Wednesday 29 May 2019

Restaurant food exceeds imaginary guidelines

From The Sun...

Most kids’ meals sold in chain restaurants are too high in calories, fat or salt, a study reveals.

Researchers say the firms are fuelling the obesity crisis by making it hard to eat healthily away from home.

The study found a typical meal for six to 12-year-olds was 19% over calorie guidlinesIt comes after they analysed 39,266 meal combinations on the children’s menu at 20 leading eateries — including McDonald’s, KFC, Nando’s, Harvester, Brewers Fayre, Pizza Hut and Zizzi.

The average meal for kids aged two to five had 609 calories, 67 per cent more than the 364 official guidelines.

And a typical meal for six to 12-year-olds had 653 calories, 19 per cent more than the recommended 550.

The problem with it is that there are no 'official guidelines' on how many calories should be in an individual meal. There are guidelines for daily consumption, but it would be silly to think that the daily guidelines can be divided by three to get a 'limit' for an individual meal.

In December 2017, Public Health England created a 400-600-600 rule-of-thumb, telling people to try to stick to 400 calories for breakfast and 600 calories for lunch and dinner, but these numbers were plucked out of the air and have no basis in science. Add them together and you have a starvation diet of 1,600 calories. And at no point did PHE put forward meal guidelines for children.

So what are these researchers babbling about? Their study is here. It finds that:

The average meal for younger children (aged 2−5 years) contained 609 ±117 kcal, and for older children (6−12 years) 653 ± 136 kcal compared with guidelines of 364 and 550 kcal, respectively.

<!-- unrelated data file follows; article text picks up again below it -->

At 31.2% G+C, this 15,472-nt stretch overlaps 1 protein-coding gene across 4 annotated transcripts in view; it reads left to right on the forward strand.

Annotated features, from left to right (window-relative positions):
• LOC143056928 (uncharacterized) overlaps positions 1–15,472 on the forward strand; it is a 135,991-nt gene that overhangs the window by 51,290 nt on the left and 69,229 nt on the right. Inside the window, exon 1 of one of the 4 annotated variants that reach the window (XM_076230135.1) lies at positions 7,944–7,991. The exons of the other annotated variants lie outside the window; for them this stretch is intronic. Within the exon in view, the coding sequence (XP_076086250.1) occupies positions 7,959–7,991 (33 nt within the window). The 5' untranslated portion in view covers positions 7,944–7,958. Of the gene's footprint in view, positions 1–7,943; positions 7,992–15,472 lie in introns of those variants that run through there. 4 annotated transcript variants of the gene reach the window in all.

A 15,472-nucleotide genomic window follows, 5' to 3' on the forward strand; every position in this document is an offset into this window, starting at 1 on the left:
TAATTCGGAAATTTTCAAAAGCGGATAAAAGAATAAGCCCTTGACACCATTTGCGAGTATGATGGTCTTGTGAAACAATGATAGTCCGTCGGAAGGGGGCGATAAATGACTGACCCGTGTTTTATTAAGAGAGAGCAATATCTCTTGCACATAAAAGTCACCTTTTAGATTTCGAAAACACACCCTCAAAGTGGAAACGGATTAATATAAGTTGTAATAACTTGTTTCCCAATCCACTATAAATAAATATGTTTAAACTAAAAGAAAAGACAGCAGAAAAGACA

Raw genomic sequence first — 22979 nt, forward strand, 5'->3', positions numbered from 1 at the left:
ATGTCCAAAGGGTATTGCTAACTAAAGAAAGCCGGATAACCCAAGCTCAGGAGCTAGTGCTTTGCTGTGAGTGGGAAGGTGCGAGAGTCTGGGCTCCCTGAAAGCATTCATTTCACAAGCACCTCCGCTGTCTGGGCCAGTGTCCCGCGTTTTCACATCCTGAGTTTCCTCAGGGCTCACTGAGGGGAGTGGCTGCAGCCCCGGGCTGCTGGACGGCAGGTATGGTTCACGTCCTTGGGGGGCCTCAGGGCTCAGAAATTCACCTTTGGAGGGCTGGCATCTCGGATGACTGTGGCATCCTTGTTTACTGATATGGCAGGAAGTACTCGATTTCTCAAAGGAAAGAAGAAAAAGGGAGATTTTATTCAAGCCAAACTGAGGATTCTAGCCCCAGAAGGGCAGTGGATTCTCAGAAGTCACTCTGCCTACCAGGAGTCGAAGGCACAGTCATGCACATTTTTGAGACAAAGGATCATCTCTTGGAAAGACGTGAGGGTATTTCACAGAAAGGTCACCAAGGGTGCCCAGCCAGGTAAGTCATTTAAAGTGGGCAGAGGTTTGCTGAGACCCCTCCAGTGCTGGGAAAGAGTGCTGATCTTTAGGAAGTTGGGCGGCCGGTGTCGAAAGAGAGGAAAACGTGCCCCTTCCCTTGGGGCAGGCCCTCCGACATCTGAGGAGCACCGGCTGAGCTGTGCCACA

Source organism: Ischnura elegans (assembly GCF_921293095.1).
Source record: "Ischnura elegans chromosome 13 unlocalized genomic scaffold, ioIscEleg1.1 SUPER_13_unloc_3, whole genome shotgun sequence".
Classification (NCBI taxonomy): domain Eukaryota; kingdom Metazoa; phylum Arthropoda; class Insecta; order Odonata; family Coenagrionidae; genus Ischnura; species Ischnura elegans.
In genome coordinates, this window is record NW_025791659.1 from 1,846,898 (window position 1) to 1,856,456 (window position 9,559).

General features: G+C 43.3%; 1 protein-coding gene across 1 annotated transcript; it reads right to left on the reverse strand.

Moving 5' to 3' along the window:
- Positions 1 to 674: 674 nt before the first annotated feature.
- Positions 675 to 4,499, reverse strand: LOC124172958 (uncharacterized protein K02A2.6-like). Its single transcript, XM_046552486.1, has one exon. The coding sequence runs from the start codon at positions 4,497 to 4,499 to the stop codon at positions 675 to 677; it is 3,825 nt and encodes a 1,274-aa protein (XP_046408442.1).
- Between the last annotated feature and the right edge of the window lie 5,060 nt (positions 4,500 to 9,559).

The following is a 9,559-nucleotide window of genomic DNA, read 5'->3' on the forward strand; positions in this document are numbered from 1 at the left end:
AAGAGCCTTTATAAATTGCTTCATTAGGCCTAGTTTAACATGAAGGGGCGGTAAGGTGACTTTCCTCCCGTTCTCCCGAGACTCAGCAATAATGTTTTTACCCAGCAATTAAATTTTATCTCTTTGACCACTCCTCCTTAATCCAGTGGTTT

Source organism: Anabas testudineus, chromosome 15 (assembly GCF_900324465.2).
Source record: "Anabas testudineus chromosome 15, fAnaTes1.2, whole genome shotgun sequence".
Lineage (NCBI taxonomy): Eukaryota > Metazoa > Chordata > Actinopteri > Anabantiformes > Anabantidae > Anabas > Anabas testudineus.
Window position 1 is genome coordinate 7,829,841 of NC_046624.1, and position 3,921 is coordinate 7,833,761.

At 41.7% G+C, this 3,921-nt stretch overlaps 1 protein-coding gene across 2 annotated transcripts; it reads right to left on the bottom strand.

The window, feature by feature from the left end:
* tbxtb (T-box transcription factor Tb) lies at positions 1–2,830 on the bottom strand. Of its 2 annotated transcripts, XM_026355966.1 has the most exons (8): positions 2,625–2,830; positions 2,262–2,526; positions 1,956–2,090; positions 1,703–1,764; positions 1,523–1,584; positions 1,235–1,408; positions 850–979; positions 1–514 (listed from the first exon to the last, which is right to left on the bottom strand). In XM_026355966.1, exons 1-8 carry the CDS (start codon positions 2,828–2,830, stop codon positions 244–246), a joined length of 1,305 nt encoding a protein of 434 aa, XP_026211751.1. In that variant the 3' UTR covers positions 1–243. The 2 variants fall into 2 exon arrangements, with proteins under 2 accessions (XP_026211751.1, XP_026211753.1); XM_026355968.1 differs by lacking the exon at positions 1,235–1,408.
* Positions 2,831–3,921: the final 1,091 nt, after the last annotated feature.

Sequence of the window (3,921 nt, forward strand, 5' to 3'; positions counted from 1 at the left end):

These guidelines don't exist, so where did they come from?

The authors say:

Public Health England’s guidelines for healthy and sustainable catering were assumed, and so for a single meal, 30% of daily energy requirements was referenced.[35]

Reference 35 is this report from Public Health England which doesn't mention calories once.

Later in the study they say:

In total, 66% of meals were above the 550 kcal recommended amount [28]

Reference 28 is this study. It doesn't say anything about limiting meals to 550 calories.

So the researchers have created some imaginary guidelines for children based on 30 per cent of a child's daily calorie recommendation and provided a couple of irrelevant citations to make them look sciencey. (Note that the official daily guidelines are lower than those of adults for younger children but higher than those of adults for older children - the authors focus only on the former.)

The implication is that a restaurant meal should provide less than a third of a ten year old's daily calorie intake. This is a ridiculous assumption and nicely illustrates why the government doesn't have official guidelines for individual meals.

Nevertheless, the authors come to the absurd conclusion that:

Eating in chain restaurants, in particular meal deals, does not contribute positively to the diet of children in the United Kingdom and Ireland. 

This is a patently subjective opinion so let me respond in kind. There is absolutely nothing wrong with children having 600-700 calories in a meal, especially for their lunch or dinner. Teenagers, in particular, should be aiming for this as a minimum.

This study seems to be the latest attempt to build support for Public Health England's unwanted  interference in the out-of-home eating sector and its insane calorie caps. A similar study, based on PHE's 400-600-600 nonsense was published late last year. As I said at the time...

The authors know full well that this is exactly what Public Health England is working towards, but state regulation of food portions is such an extreme policy that it requires lashings of propaganda before the public will swallow it. The calorie limits announced by PHE last December were plucked out of the air, but they are already being treated as gospel in a major medical journal. It has now been ‘revealed’ that these arbitrary guidelines are being habitually breached in restaurants. Why wouldn’t they be? They have no basis in reality and, in any case, they were only supposed to be recommendations.

Junk studies like this are a minor nuisance compared to what PHE has planned.

Oh, and by the way...

Meals from fast food restaurants contained fewer calories, less fat and less salt than full-service, sit-down ones.

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